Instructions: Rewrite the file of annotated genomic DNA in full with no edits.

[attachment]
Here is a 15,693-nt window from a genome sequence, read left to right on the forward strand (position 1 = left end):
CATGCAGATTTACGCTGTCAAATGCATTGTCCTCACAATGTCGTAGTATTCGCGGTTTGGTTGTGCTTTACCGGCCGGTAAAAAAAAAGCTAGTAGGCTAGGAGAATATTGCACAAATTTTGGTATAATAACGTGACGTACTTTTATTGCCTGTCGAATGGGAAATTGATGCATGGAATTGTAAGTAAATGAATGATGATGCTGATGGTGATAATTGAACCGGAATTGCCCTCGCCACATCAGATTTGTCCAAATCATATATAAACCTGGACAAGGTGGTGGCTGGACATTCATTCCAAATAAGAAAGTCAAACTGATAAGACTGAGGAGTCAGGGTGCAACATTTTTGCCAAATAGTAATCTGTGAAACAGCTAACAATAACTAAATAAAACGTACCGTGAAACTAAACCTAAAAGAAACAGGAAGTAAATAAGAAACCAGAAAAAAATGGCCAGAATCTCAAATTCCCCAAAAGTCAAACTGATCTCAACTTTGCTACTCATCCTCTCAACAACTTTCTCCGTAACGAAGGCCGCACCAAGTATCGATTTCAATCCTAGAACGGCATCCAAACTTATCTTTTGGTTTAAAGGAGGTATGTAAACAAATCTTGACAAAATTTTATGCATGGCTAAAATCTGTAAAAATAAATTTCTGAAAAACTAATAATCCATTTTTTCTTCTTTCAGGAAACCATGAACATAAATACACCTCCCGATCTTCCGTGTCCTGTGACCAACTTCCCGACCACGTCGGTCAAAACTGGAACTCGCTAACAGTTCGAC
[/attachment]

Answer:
Here is a 15,693-nt window from a genome sequence, read left to right on the forward strand (position 1 = left end):
CATGCAGATTTACGCTGTCAAATGCATTGTCCTCACAATGTCGTAGTATTCGCGGTTTGGTTGTGCTTTACCGGCCGGTAAAAAAAAAGCTAGTAGGCTAGGAGAATATTGCACAAATTTTGGTATAATAACGTGACGTACTTTTATTGCCTGTCGAATGGGAAATTGATGCATGGAATTGTAAGTAAATGAATGATGATGCTGATGGTGATAATTGAACCGGAATTGCCCTCGCCACATCAGATTTGTCCAAATCATATATAAACCTGGACAAGGTGGTGGCTGGACATTCATTCCAAATAAGAAAGTCAAACTGATAAGACTGAGGAGTCAGGGTGCAACATTTTTGCCAAATAGTAATCTGTGAAACAGCTAACAATAACTAAATAAAACGTACCGTGAAACTAAACCTAAAAGAAACAGGAAGTAAATAAGAAACCAGAAAAAAATGGCCAGAATCTCAAATTCCCCAAAAGTCAAACTGATCTCAACTTTGCTACTCATCCTCTCAACAACTTTCTCCGTAACGAAGGCCGCACCAAGTATCGATTTCAATCCTAGAACGGCATCCAAACTTATCTTTTGGTTTAAAGGAGGTATGTAAACAAATCTTGACAAAATTTTATGCATGGCTAAAATCTGTAAAAATAAATTTCTGAAAAACTAATAATCCATTTTTTCTTCTTTCAGGAAACCATGAACATAAATACACCTCCCGATCTTCCGTGTCCTGTGACCAACTTCCCGACCACGTCGGTCAAAACTGGAACTCGCTAACAGTTCGAC